You know you’re getting old when you find yourself writing obits about the child stars of your youth.

Ken Osmond, one of television’s most memorable weasels through six seasons of Leave it to Beaver, died Monday in Los Angeles. He was 76.

At 14, the Glendale, Calif., native attended an open audition for the part of a school chum of The Beaver (Jerry Mathers) and his older brother Wally (Tony Dow). Osmond aced it as Eddie Haskell, who constantly flattered the Beav’s mom June Cleaver (Barbara Billingsley) and then put down every parent the split-second they were out of earshot.

I met Osmond over 20 yers ago at one of those Hollywood autograph shows. They used to hold these gatherings at what was then known as The Beverly Garland Holiday Inn in North Hollywood.

At the same table as Osmond at that event was Frank Bank, who played Lumpy Rutherford on the series. Also attending was Dawn Wells and Russell Johnson, the professor and Mary Ann from Gilligan’s Island, Ken Berry and Larry Storch from F-Troop, Tabitha from Bewitched (Erin Murphy) and the guy who was in the robot suit from Lost in Space, Bob May.

Beaver buddies Frank Bank (left) and Ken Osmond in 1998 at the Hollywood Collectors Show. Photo by Gene Trindl

As I wrote about in my 2007 book, “Truth and Rumors: The Reality Behind TV’s Most Famous Myths” (still available on Amazon, although it’s not cheap), Osmond was at the centre of two strange urban legends. One involved him growing up and turning into Alice Cooper. This rumour spread after the rock star, when asked what he was like as a teenager, told a reporter that he was a real Eddier Haskell.

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The other was that Osmond grew up to become notorious adult film star John Holmes.

Osmond said that the Holmes rumour was an embarrassment for years, especially with his church group. The reality was that, after Leave it to Beaver, Osmond was so typecast he couldn’t get any other acting work so he became a motorcycle cop with the LAPD.

The confusion took root, as it were, when Holmes was identified as “Eddie Haskell” on a few triple-X films by porn producers trying to cash in on the facial resemblance. Osmond tried to sue and the case went to the US Superme Court, where it was ruled that the name was used in a satirical way. Osmond didn’t get a penny for his troubles.

I once asked Osmond’s co-star Dow if he’d heard the Holmes rumour. Dow told me that when the real Holmes became a suspect in a murder investigation, Osmond was brought in for questioning. “He had to stand in front of the police department and prove that he wasn’t [Holmes],” Dow said.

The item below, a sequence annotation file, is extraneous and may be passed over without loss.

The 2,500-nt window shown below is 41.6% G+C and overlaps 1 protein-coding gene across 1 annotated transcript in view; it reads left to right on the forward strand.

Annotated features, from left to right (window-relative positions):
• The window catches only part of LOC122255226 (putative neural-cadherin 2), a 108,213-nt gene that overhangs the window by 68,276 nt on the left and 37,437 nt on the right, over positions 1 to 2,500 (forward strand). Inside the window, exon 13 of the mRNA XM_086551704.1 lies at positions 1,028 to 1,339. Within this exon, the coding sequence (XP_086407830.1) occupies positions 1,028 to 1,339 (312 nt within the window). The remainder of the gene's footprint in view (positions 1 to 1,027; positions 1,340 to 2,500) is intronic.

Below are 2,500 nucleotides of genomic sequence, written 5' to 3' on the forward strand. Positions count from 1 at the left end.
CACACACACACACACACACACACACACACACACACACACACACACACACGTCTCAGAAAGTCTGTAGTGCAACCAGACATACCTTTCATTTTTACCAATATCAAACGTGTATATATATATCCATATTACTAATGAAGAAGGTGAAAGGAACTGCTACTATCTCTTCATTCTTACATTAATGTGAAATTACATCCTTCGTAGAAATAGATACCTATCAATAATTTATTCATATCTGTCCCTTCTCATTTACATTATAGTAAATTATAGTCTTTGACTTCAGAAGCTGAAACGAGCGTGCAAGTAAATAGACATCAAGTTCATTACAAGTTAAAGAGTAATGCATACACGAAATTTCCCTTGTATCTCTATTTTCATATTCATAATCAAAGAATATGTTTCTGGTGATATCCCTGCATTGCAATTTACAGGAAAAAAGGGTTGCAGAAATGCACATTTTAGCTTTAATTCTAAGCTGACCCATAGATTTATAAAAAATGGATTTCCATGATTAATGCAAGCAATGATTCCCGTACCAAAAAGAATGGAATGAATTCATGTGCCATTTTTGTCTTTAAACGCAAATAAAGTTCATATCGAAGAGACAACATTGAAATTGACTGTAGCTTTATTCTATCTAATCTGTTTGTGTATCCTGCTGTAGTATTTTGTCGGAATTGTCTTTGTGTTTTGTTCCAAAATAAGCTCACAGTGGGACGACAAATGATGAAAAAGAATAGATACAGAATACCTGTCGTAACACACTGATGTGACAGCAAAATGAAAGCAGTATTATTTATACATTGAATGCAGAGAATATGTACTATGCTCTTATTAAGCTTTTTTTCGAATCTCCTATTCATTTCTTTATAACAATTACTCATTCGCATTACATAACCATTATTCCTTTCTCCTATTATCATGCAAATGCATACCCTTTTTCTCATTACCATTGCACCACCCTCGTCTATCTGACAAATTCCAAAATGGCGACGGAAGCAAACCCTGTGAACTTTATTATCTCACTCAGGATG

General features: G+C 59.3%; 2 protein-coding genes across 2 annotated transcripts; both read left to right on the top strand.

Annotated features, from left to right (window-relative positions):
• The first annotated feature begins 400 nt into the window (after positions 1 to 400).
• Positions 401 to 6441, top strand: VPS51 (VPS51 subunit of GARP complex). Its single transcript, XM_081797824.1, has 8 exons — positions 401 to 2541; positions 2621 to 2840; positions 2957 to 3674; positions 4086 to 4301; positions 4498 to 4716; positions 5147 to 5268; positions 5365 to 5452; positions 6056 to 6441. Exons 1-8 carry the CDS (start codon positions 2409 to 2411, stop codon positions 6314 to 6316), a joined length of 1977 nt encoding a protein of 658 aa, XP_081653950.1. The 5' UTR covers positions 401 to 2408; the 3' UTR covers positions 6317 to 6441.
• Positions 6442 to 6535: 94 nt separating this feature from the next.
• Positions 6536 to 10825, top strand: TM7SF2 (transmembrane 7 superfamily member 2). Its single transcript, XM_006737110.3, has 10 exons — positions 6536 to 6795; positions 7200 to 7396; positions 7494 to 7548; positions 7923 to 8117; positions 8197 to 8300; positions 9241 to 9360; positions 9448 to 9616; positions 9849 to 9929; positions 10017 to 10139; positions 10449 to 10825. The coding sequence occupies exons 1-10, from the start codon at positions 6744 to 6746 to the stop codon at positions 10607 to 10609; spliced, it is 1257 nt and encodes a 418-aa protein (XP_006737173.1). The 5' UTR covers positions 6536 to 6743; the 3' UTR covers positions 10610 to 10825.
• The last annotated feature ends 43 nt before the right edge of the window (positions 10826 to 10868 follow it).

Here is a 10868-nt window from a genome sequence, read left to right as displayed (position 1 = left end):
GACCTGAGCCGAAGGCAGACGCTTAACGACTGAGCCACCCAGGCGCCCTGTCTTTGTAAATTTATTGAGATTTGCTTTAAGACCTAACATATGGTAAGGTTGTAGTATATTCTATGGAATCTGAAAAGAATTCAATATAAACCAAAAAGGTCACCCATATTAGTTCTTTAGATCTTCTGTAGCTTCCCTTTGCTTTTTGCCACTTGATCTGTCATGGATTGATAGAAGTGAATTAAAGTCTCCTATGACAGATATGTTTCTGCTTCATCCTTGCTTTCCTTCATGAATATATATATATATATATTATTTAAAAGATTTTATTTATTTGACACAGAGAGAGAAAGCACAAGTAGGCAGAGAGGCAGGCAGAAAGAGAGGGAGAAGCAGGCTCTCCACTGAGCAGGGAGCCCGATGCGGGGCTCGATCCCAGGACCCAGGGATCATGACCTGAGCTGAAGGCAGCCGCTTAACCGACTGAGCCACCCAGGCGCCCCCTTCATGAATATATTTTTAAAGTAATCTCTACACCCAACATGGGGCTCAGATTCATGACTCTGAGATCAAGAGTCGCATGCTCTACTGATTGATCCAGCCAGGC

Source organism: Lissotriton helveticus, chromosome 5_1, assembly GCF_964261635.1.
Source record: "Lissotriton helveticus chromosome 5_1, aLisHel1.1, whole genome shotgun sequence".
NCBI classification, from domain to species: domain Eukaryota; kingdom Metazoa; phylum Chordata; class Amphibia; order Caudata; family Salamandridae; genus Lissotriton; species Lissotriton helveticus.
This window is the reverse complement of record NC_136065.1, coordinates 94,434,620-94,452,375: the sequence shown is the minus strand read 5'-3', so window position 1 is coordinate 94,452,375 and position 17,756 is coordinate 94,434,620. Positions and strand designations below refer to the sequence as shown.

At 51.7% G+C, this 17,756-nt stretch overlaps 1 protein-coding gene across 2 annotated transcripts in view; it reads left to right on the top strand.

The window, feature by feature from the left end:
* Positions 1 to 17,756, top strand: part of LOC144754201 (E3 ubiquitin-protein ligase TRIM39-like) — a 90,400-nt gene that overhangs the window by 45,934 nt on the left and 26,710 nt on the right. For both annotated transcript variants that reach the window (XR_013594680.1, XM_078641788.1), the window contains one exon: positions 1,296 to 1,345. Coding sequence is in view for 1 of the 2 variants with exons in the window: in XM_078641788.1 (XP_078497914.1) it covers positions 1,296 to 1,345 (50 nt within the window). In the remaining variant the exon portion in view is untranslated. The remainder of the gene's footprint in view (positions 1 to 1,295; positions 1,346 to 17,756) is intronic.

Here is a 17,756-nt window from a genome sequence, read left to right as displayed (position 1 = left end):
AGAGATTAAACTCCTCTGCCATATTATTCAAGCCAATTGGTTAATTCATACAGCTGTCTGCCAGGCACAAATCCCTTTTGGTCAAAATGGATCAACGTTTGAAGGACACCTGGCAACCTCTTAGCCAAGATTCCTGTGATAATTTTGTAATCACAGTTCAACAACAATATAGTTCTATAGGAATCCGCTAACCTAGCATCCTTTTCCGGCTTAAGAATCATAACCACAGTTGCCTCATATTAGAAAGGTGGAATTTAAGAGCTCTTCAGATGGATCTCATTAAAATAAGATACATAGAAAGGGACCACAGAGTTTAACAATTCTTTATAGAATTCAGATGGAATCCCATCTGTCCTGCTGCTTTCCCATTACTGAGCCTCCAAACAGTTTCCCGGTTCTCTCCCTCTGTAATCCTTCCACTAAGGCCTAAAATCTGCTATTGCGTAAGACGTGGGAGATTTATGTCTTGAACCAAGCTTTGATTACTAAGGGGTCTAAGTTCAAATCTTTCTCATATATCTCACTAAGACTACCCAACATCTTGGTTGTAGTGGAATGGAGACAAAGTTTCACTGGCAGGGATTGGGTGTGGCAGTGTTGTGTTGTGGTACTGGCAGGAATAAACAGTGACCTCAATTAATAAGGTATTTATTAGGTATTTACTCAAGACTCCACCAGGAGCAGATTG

I’m not sure that was true, given that Osmond was a police officer for 18 years. You’d think the cops could have simply checked their files. Which brings up a story that definitely did happen: on one occasion, Osmond was shot five times in the line of duty. Four of those bullets were stopped thanks to the bullet-proof vest he was wearing. A fifth ricochetted off his belt buckle.

Shortly afterwards, Osmond retired from the police department. He was a regular, with his own two sons, on Still the Beaver, a mid-’80s spin-off series that reunited several cast members from the original. He would occasionally show up on Happy Days or Parker Lewis Can’t Lose, always as Eddie Haskell.

Osmond joins Banks, Billingsley and long dead Hugh Beaumont (dad Ward Cleaver) as deceased Leave it to Beaver cast members. Only Dow and Mathews (Wally and The Beaver) remain.

It fascinates me still that many of these child stars from the ’50s and ’60s, such as the Mouseketeers or others who attended those autograph shows, lived within driving distance of the Hollywood studios. These Southern Califonia kids represented a small corner of America where time and place left little room for diversity, and standing out meant playing a weasel.

Osmond made Eddie stand out alright — for over 60 years. Condolences to his family.

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